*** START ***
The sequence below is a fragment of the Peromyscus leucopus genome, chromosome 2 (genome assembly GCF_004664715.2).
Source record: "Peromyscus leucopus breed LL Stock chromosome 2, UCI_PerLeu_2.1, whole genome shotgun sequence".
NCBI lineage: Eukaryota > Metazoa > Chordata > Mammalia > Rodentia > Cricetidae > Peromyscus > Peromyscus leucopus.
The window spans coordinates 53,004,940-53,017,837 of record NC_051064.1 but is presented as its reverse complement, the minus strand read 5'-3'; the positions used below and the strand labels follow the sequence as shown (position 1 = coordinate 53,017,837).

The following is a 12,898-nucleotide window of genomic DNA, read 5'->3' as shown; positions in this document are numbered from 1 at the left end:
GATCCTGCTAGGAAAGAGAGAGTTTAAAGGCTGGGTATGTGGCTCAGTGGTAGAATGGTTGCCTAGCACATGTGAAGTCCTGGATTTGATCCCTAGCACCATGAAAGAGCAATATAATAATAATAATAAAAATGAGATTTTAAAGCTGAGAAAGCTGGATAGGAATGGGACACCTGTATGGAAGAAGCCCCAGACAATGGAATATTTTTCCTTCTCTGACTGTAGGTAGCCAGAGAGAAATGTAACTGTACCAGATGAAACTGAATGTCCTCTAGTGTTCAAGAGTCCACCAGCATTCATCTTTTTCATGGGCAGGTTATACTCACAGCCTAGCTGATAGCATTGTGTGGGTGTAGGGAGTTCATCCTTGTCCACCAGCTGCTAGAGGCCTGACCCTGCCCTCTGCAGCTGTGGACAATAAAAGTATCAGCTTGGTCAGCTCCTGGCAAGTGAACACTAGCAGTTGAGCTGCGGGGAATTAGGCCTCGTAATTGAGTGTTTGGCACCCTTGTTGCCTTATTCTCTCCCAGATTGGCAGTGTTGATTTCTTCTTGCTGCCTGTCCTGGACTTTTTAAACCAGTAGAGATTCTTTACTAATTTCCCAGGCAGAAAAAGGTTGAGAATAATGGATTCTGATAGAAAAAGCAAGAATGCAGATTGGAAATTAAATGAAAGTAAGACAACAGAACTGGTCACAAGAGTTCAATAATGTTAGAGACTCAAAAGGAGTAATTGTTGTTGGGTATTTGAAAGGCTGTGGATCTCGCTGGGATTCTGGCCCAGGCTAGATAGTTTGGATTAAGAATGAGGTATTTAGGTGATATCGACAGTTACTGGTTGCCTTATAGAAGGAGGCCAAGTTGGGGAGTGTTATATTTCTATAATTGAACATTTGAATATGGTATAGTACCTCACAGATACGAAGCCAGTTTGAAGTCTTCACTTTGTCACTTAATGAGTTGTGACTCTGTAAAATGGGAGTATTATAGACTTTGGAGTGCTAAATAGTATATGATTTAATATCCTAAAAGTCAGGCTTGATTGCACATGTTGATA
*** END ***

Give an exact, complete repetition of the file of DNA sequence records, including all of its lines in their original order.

The sequence below is a fragment of the Peromyscus leucopus genome, chromosome 2 (genome assembly GCF_004664715.2).
Source record: "Peromyscus leucopus breed LL Stock chromosome 2, UCI_PerLeu_2.1, whole genome shotgun sequence".
NCBI lineage: Eukaryota > Metazoa > Chordata > Mammalia > Rodentia > Cricetidae > Peromyscus > Peromyscus leucopus.
The window spans coordinates 53,004,940-53,017,837 of record NC_051064.1 but is presented as its reverse complement, the minus strand read 5'-3'; the positions used below and the strand labels follow the sequence as shown (position 1 = coordinate 53,017,837).

The following is a 12,898-nucleotide window of genomic DNA, read 5'->3' as shown; positions in this document are numbered from 1 at the left end:
GATCCTGCTAGGAAAGAGAGAGTTTAAAGGCTGGGTATGTGGCTCAGTGGTAGAATGGTTGCCTAGCACATGTGAAGTCCTGGATTTGATCCCTAGCACCATGAAAGAGCAATATAATAATAATAATAAAAATGAGATTTTAAAGCTGAGAAAGCTGGATAGGAATGGGACACCTGTATGGAAGAAGCCCCAGACAATGGAATATTTTTCCTTCTCTGACTGTAGGTAGCCAGAGAGAAATGTAACTGTACCAGATGAAACTGAATGTCCTCTAGTGTTCAAGAGTCCACCAGCATTCATCTTTTTCATGGGCAGGTTATACTCACAGCCTAGCTGATAGCATTGTGTGGGTGTAGGGAGTTCATCCTTGTCCACCAGCTGCTAGAGGCCTGACCCTGCCCTCTGCAGCTGTGGACAATAAAAGTATCAGCTTGGTCAGCTCCTGGCAAGTGAACACTAGCAGTTGAGCTGCGGGGAATTAGGCCTCGTAATTGAGTGTTTGGCACCCTTGTTGCCTTATTCTCTCCCAGATTGGCAGTGTTGATTTCTTCTTGCTGCCTGTCCTGGACTTTTTAAACCAGTAGAGATTCTTTACTAATTTCCCAGGCAGAAAAAGGTTGAGAATAATGGATTCTGATAGAAAAAGCAAGAATGCAGATTGGAAATTAAATGAAAGTAAGACAACAGAACTGGTCACAAGAGTTCAATAATGTTAGAGACTCAAAAGGAGTAATTGTTGTTGGGTATTTGAAAGGCTGTGGATCTCGCTGGGATTCTGGCCCAGGCTAGATAGTTTGGATTAAGAATGAGGTATTTAGGTGATATCGACAGTTACTGGTTGCCTTATAGAAGGAGGCCAAGTTGGGGAGTGTTATATTTCTATAATTGAACATTTGAATATGGTATAGTACCTCACAGATACGAAGCCAGTTTGAAGTCTTCACTTTGTCACTTAATGAGTTGTGACTCTGTAAAATGGGAGTATTATAGACTTTGGAGTGCTAAATAGTATATGATTTAATATCCTAAAAGTCAGGCTTGATTGCACATGTTGATA